And here we veer into one of the game's major problems - a tonal clash. BJ's narration keeps trying to be grim and gritty, talking about all the horror he's seen at the hands of the Nazi and talking about how much he wants to kill Nazi, and there's a series of voice recordings of a woman who recalls the pleasure she took in killing Nazi in ways to make the Final Destination movies feel tame... And we're suppose to sympathise with that? I mean, sure, Nazi are like zombies in that we don't feel bad about killing them, but there's a fine line between shooting Nazi as enemies in a game and essentially "torture porn." That the game is so tonedeaf as to present many of its principal protagonist as the kind of pyschopathic torture-murderers as would make ideal villains in a slasher flick is... Unpleasant, let's just say. Especially since this is treated like such a good, positive thing. Yeash!

But then I can dual-wield double-barreled auto-shotguns and shoot the limbs off of giant robots, all the while I'm trying to find nuclear launch codes in the Nazi Moon Base powered by the tech from an ancient Jewish clan of inventors. Wait, you lost me there. Was I supposed to emotionally involved in a war drama? Because I ended up running around like a little kid, enjoying an over-the-top campy shooter! The whole thing is a joke, or at least feels like one at times. The ridiculously excessive action, the giant screen-filling dual-wield guns, the badass one-liners... This is Duke Nukem territory! And it's not like the writers weren't aware of this. This one time I was swimming through the sewers, and BJ kept saying stuff like "I dove into a well, but it wasn't as deep as this." "I swam the English channel but it wasn't as cold as this." "I swam through refuse, but it wasn't as foul as this." That's the kind of gritty dialogue you'd find in the movie Airplane! where the character's melodramatic prose is set up against the backdrop of slapstick hilarity. So very often, the game comes across like a parody of action shooters and Call of Duty style emotionally-manipulative tripe... And yet so very often it isn't...

Up until the mid-point of the story, roughly speaking, Wolfenstein manages to maintain a good balance of drama and Duke Nukem. I genuinely cared about the fates of the people involved and allowed myself to be immersed into this world, while at the same time enjoying the high-octane action and laughing at headshots. A heavy scene would be followed by a goofy scene or an outrageous action set-piece. Then mid-way through it switched gears. Now I started listening to characters' murder fantasies but it's OK because they're Nazi, a lot of named characters died for no reason, the guns got real boring after a while and the levels became dull and uninspired. All I was left with was this nasty taste in my mouth like I was playing outright revenge porn stripped of any charm, fun or content until the actions of the "heroes" became very much indistinguishable from the actions of the villains. And you REALLY do not want to do this in a game where the villains are the fucking NAZI!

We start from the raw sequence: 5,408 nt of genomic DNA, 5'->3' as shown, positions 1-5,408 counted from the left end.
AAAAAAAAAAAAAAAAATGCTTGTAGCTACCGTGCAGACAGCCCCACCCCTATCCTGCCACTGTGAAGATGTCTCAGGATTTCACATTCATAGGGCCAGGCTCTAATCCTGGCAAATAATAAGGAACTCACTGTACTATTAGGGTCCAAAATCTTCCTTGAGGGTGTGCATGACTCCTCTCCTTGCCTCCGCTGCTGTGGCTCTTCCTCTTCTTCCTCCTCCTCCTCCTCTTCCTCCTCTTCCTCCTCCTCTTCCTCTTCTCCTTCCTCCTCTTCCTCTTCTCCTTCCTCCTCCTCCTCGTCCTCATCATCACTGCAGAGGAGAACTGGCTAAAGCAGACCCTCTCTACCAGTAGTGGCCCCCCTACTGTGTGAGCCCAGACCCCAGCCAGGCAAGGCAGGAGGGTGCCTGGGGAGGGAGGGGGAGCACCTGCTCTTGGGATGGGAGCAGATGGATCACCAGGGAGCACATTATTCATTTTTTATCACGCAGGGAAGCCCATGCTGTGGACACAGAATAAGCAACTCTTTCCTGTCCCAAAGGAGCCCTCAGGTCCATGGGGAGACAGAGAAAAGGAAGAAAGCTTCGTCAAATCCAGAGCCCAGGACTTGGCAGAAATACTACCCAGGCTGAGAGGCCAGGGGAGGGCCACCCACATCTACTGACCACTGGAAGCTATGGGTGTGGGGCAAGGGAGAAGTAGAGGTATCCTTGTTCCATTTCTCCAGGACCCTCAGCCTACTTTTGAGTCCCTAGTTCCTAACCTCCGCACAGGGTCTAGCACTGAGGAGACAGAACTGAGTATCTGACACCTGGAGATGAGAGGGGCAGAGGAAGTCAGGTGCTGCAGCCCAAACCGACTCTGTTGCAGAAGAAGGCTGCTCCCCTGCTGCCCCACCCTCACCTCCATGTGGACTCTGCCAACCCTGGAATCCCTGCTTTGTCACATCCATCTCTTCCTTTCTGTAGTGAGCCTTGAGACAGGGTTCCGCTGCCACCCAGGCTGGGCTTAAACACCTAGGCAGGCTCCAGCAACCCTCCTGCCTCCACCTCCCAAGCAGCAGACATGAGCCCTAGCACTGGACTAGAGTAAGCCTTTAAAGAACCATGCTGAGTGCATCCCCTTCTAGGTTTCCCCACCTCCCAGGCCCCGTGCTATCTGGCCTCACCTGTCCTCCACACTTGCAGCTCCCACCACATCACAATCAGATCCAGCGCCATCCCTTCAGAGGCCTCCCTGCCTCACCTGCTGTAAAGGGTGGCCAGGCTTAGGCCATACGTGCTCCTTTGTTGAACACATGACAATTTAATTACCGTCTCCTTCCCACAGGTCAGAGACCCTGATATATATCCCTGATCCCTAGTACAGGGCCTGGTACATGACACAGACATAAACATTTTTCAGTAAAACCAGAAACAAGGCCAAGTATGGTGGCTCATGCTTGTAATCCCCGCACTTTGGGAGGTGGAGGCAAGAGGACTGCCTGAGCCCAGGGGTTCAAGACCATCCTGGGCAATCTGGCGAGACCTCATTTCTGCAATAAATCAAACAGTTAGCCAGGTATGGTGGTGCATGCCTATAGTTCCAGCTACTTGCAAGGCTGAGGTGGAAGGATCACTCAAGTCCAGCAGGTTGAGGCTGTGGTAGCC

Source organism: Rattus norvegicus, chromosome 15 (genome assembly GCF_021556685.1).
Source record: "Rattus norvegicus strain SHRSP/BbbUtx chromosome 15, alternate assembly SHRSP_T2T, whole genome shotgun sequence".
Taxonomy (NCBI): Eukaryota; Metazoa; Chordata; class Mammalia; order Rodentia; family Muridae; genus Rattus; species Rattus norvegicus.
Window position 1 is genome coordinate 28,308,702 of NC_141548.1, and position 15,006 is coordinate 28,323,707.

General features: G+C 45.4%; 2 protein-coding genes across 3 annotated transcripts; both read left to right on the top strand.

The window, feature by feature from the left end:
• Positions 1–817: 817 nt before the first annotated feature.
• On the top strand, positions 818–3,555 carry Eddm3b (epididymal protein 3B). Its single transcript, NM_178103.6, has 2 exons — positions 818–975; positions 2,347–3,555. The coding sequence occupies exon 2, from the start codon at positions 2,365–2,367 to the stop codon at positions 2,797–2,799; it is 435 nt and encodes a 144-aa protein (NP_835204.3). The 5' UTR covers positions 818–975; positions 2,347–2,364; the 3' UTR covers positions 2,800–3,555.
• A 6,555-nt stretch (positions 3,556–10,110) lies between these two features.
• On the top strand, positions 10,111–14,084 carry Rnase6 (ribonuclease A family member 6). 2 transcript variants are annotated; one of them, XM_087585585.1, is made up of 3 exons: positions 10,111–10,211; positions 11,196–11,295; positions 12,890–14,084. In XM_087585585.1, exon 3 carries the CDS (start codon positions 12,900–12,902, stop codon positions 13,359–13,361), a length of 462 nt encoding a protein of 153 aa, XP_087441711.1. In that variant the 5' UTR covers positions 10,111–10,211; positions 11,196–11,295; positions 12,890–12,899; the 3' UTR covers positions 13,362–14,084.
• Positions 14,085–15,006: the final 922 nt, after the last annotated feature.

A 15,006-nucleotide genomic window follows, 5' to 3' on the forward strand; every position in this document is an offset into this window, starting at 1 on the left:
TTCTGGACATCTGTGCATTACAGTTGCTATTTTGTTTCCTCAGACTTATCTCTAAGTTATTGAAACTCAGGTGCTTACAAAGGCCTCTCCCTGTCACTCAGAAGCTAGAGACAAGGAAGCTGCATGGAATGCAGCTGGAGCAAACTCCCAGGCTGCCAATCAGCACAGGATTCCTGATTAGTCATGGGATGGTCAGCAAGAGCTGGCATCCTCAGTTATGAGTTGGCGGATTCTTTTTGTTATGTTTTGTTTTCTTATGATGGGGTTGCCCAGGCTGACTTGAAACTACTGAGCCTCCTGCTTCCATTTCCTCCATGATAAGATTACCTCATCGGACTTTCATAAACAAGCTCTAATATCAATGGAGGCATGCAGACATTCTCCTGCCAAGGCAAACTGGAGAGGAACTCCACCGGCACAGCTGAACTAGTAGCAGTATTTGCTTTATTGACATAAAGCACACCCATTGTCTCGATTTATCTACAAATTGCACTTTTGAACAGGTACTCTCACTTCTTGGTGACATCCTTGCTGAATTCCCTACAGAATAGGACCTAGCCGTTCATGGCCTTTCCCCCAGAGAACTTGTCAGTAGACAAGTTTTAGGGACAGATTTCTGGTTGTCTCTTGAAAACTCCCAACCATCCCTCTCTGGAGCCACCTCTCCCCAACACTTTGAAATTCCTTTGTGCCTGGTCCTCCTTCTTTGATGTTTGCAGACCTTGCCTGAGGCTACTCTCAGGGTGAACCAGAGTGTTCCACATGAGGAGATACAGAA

This game is bloody expensive, let's open with that. 50 Euro on Steam is just not - in any way - worth the price of admission. Maybe if you really really want to drown an Nazi in his own piss (not even kidding with that one) that might be worth full price, but be serious now. Counter-intuitively, I'd actually suggest playing around half the game and then stopping. Play until you rescue the Jewish inventor from the death camp and just walk away. You'll leave with a much more pleasant experience.

The reasons to buy Wolfenstein are actually many and varied. It's a very competent, very fun shooter in a day and age where we don't get a lot of those. It's not Call of Duty, it's not Unreal Tournament - it's a game somewhere in-between. Besides, it's cool and stylish as all hell. Seriously, if the thought of dual-wielding double-barrelled auto-shotguns doesn't get you excited just on principle then you need to re-evaluate what you're doing with your life. The voice actors are pretty good, the game looks very pretty and it's an older-style shooter. You lack regenerating health, you can carry all the weapons in the world on you at one time and you can even climb to a limited degree.

However, I can easily see skipping it. The game feels unfinished. It feels like the developers got hit with something roughly mid-way through production and just had to rush the latter half of the game out the door on a deadline. The ending sucks like I can't describe, it comes out of nowhere and is very, very unsatisfying. The characters start off well-written and powerful but end up hollow, token and outright reprehensible by the end... And they seem to flip on a dime. This really does feel like it switched lead developers or switched studios part-way. Finally, the game's just mean. I know they're Nazi, I know we hate them and want to kill them and that's fine. But I'd honestly rather not indulge in murder fantasies because THAT makes me feel like I need a shower afterwards. The story just does a bizarre turn mid-way and it never recovers.

I honestly can't recommend Wolfenstien: The New Order at the price it's going for currently. It takes SUCH a dive towards the end it's just not worth the money. Like I said - just half of that game MAY be worth 50 Euro, but not the whole package. If you really really have to have it, wait for a discount, and I mean a SERIOUS discount. I wouldn't pay more than about 20 Euro for it. I would have said 30, but THAT ENDING literally took 10 Euro off my estimate as compensation for how much it pissed me off.

Sorry. I thought this would be a great find.